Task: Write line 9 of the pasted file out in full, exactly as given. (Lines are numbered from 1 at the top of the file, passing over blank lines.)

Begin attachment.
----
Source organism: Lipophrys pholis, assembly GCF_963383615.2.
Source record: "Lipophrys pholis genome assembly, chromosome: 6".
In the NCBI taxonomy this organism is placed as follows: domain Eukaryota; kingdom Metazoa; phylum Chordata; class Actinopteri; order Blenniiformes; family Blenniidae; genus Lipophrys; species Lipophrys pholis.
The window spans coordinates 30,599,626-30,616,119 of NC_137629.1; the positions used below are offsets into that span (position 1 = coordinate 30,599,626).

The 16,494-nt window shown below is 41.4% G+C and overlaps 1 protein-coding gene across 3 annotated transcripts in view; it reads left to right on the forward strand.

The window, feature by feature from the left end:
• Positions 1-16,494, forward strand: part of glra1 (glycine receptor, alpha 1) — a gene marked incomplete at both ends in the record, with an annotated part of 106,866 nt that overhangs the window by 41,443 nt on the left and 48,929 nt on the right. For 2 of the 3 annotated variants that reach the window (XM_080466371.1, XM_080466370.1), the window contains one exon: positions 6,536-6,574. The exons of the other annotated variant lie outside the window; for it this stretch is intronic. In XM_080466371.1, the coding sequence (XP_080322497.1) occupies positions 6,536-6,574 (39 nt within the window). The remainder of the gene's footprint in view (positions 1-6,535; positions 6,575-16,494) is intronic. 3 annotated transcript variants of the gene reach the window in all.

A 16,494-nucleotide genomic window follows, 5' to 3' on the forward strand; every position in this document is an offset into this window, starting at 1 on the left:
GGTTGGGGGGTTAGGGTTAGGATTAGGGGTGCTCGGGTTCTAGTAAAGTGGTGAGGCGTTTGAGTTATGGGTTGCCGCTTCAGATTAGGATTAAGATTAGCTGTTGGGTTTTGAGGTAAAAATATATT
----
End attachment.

GGTTGGGGGGTTAGGGTTAGGATTAGGGGTGCTCGGGTTCTAGTAAAGTGGTGAGGCGTTTGAGTTATGGGTTGCCGCTTCAGATTAGGATTAAGATTAGCTGTTGGGTTTTGAGGTAAAAATATATT